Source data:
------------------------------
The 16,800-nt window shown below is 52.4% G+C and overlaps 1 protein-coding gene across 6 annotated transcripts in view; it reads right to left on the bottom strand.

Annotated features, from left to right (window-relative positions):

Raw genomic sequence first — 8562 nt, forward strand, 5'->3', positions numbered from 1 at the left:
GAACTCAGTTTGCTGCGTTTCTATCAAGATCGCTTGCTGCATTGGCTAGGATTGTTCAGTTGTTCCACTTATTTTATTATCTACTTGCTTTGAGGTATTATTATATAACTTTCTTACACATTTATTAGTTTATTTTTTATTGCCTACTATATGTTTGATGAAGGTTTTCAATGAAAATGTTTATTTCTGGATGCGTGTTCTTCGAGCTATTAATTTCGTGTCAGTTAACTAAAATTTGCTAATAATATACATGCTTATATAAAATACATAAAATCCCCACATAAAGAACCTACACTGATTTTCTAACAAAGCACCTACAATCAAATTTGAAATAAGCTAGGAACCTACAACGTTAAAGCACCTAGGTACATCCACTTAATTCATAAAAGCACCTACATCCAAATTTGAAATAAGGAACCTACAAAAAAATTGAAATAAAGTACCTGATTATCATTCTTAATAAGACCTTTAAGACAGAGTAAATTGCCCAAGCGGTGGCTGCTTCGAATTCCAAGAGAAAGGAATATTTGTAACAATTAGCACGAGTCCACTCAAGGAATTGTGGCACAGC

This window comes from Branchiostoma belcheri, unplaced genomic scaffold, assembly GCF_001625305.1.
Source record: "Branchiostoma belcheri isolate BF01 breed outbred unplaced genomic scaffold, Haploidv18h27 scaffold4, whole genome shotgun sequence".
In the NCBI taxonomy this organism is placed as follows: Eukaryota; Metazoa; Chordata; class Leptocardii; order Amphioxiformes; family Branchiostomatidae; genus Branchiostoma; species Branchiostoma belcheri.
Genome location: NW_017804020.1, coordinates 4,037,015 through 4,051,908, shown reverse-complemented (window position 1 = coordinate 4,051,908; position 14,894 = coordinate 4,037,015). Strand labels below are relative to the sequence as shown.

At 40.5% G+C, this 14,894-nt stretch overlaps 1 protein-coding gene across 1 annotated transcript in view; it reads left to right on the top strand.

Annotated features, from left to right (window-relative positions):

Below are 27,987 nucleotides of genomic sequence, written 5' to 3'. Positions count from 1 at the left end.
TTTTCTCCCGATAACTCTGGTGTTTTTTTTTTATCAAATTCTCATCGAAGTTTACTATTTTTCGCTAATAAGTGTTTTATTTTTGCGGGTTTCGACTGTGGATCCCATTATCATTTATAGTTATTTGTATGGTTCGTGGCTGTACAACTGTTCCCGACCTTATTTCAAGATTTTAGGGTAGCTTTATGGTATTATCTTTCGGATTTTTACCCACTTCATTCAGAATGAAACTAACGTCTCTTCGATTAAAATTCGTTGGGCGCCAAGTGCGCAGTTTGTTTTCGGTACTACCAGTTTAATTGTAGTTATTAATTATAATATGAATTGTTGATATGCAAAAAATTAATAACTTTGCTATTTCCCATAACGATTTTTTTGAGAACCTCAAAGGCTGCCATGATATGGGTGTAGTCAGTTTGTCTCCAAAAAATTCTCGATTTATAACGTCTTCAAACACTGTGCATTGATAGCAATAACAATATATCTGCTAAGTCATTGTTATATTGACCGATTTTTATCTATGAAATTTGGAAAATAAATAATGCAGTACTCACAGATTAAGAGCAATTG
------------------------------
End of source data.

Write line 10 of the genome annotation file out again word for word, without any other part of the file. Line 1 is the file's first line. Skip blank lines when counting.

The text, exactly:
Annotated features, from left to right (window-relative positions):